Powers Pyles Sutter & Verville recently assisted in filing two amicus briefs in cases involving controversial trademark issues, including a challenge to the Washington Redskins name.
Principal Larry Gondelman took the lead in filing an amicus brief in the U.S. Court of Appeals for the Fourth Circuit on behalf of a multitude of Native American organizations challenging the trademark of the name the National Football League team, the Washington Redskins. Also on the brief was the Native American Rights Fund.
The brief was written in support of the individual plaintiffs in the case of Pro-Football, Inc. v. Amanda Blackhorse; Marcus Briggs-Cloud; Philip Gover; Jillian Pappan; Courtney Tsotigh in which the plaintiffs successfully challenged Pro-Football, Inc.’s use of the football team mascot due to the fact that its use has “resulted in real harm to Native Americans.”
The brief was written on behalf of 40 organizations and groups – known as the “amici” or friends of the court – including the National Congress of American Indians, the oldest and largest national intertribal organization.
In the brief, the amici argue the District Court correctly held that the trademarks must be cancelled because they consist of matter that may disparage a substantial composite of Native Americans and “bring Native Americans into ‘contempt or disrepute.’”
The amici also argue that leaders of the Native American community have opposed the use of the Redskins mascot for the Washington team for nearly five decades, and that the personal experiences of Native Americans demonstrate that the use of the mascot exposes Native Americans to contempt, ridicule and disrepute.
Larry Gondelman also assisted in filing an amicus brief in the U.S. Supreme Court in the case of Lee v. Tam in which Simon Tam and his band, The Slants, are challenging the U.S. Trademark Office’s decision to deny the application on the basis of the Disparagement Clause of the Lanham Act of 1946.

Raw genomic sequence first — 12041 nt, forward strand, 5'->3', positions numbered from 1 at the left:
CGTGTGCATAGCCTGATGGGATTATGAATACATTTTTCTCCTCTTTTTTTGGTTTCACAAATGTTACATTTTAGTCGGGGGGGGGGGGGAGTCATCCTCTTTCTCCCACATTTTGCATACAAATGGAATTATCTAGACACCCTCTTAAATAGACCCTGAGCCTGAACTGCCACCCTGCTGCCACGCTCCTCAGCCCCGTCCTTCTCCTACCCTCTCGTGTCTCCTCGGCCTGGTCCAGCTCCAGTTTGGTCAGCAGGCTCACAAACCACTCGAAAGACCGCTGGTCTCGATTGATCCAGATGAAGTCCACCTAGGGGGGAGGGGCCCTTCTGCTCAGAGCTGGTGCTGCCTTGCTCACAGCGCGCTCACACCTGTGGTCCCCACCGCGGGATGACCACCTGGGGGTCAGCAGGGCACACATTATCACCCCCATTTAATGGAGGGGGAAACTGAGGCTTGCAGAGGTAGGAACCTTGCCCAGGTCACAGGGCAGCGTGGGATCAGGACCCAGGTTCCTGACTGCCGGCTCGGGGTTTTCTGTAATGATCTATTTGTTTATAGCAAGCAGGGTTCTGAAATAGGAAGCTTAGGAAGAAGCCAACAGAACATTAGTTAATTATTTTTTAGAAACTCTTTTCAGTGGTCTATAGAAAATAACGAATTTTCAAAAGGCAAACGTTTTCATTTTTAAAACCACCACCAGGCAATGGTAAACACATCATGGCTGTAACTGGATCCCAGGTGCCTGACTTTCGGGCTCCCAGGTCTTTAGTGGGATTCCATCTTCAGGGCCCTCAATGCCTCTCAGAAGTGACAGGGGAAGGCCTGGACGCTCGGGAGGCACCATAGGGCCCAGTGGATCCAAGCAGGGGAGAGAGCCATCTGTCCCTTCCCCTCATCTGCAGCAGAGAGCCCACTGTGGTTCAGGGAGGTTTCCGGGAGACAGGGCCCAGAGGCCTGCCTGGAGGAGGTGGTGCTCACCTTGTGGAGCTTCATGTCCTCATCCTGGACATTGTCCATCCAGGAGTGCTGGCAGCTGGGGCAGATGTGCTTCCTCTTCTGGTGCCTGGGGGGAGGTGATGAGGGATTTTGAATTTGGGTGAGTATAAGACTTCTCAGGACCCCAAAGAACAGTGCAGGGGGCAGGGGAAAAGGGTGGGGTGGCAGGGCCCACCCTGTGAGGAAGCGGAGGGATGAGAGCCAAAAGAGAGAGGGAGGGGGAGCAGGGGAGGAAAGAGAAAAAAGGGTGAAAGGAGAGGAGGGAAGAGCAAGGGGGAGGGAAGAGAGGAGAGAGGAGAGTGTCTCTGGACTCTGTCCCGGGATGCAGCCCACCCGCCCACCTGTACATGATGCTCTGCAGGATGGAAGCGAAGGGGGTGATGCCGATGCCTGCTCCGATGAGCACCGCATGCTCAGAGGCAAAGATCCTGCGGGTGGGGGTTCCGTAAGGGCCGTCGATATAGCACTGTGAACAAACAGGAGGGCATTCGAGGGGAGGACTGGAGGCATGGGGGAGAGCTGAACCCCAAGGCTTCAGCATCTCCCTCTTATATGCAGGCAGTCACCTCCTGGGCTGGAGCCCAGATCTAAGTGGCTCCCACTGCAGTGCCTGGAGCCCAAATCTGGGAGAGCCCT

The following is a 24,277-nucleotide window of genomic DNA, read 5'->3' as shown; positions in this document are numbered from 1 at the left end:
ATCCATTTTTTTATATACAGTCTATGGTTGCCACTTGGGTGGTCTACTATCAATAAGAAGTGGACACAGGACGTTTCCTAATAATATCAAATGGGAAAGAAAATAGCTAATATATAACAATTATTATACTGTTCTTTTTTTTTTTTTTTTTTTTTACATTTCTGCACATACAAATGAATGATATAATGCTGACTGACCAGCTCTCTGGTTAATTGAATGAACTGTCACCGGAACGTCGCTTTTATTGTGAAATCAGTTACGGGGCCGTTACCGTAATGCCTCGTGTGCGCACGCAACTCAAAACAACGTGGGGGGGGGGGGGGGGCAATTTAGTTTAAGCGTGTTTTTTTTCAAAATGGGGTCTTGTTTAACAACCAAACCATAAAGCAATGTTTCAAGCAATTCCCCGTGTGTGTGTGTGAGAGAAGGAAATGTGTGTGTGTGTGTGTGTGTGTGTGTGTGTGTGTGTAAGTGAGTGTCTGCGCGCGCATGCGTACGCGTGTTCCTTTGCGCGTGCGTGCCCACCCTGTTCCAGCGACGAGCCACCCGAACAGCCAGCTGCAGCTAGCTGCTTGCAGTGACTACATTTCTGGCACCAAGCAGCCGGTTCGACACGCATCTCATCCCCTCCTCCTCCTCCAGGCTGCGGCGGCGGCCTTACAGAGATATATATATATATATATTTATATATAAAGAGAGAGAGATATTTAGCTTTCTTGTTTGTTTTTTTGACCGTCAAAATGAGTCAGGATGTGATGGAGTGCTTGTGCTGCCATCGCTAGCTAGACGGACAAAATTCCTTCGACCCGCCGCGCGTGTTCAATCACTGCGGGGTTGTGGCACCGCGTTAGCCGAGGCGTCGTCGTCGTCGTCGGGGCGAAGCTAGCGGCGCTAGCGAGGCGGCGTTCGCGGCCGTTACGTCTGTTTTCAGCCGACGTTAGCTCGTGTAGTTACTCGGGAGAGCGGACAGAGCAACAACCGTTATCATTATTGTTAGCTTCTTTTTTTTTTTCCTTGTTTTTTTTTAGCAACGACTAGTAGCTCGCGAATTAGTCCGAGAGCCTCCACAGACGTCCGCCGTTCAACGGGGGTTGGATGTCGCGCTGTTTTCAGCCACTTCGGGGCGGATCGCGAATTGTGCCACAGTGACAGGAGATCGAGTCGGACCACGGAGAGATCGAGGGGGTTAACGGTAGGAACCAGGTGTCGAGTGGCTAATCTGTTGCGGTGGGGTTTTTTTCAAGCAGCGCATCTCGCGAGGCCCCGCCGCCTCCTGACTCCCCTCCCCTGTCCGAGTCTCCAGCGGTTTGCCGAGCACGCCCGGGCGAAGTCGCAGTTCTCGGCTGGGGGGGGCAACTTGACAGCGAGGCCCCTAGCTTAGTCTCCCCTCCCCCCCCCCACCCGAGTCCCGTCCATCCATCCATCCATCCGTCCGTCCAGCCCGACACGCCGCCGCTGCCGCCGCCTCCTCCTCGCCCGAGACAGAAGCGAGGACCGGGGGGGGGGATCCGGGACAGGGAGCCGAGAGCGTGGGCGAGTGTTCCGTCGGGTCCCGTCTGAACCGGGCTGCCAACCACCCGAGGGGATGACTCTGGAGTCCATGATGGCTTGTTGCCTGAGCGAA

The band appealed the decision, and the United States Court of Appeals for the Federal Circuit reviewed the case and held that the trademark office erred in refusing the trademark application and that the Disparagement Clause violated the First Amendment.
In this brief, the amici took a balanced approach to trademark law as a general matter. The amici argued that the band’s minor interest in being able to use a disparaging trademark with the imprimatur of the federal government is outweighed by the government’s substantial interests in ensuring the orderly flow of commerce and protecting the privacy and welfare of citizens.
The amici in this brief are the National Congress of American Indians, Cherokee Nation, Navajo Nation, Yocha Dehe Wintun Nation and the Morning Star Institute, all of which have a history of involvement with cultural, economic, educational, health, policy, and social justice issues affecting the Native American nations and tribes, and their citizenry.
To read the full brief in the Pro-Football, Inc. v. Amanda Blackhorse; Marcus Briggs-Cloud; Philip Gover; Jillian Pappan; Courtney Tsotigh case, click here. To read the full brief in the Lee v. Tam case, click here.
For more information regarding the two amicus briefs, contact Powers Pyles Sutter & Verville Principal Larry Gondelman at Larry.Gondelman@PowersLaw.com or 202-872-6723.